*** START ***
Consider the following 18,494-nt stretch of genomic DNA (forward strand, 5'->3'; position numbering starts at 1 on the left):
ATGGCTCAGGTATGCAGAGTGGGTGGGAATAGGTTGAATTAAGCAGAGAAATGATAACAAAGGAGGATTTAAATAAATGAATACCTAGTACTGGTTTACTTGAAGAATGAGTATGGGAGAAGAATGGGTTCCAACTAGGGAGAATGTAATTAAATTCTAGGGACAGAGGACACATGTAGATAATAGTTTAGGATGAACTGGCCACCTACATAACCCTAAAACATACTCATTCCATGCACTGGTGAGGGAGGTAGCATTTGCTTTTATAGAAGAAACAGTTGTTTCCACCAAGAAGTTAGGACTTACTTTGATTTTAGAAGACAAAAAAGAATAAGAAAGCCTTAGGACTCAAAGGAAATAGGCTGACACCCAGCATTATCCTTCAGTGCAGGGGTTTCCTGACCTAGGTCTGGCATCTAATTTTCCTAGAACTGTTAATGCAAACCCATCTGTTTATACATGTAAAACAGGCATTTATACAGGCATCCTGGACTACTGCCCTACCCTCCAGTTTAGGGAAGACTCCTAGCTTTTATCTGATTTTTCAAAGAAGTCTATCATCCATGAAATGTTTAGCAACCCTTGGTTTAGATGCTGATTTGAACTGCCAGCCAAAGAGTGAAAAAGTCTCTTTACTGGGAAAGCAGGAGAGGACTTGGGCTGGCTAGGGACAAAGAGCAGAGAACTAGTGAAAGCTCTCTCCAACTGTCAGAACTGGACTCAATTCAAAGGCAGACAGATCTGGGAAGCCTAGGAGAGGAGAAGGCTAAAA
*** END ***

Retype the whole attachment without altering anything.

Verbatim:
Consider the following 18,494-nt stretch of genomic DNA (forward strand, 5'->3'; position numbering starts at 1 on the left):
ATGGCTCAGGTATGCAGAGTGGGTGGGAATAGGTTGAATTAAGCAGAGAAATGATAACAAAGGAGGATTTAAATAAATGAATACCTAGTACTGGTTTACTTGAAGAATGAGTATGGGAGAAGAATGGGTTCCAACTAGGGAGAATGTAATTAAATTCTAGGGACAGAGGACACATGTAGATAATAGTTTAGGATGAACTGGCCACCTACATAACCCTAAAACATACTCATTCCATGCACTGGTGAGGGAGGTAGCATTTGCTTTTATAGAAGAAACAGTTGTTTCCACCAAGAAGTTAGGACTTACTTTGATTTTAGAAGACAAAAAAGAATAAGAAAGCCTTAGGACTCAAAGGAAATAGGCTGACACCCAGCATTATCCTTCAGTGCAGGGGTTTCCTGACCTAGGTCTGGCATCTAATTTTCCTAGAACTGTTAATGCAAACCCATCTGTTTATACATGTAAAACAGGCATTTATACAGGCATCCTGGACTACTGCCCTACCCTCCAGTTTAGGGAAGACTCCTAGCTTTTATCTGATTTTTCAAAGAAGTCTATCATCCATGAAATGTTTAGCAACCCTTGGTTTAGATGCTGATTTGAACTGCCAGCCAAAGAGTGAAAAAGTCTCTTTACTGGGAAAGCAGGAGAGGACTTGGGCTGGCTAGGGACAAAGAGCAGAGAACTAGTGAAAGCTCTCTCCAACTGTCAGAACTGGACTCAATTCAAAGGCAGACAGATCTGGGAAGCCTAGGAGAGGAGAAGGCTAAAA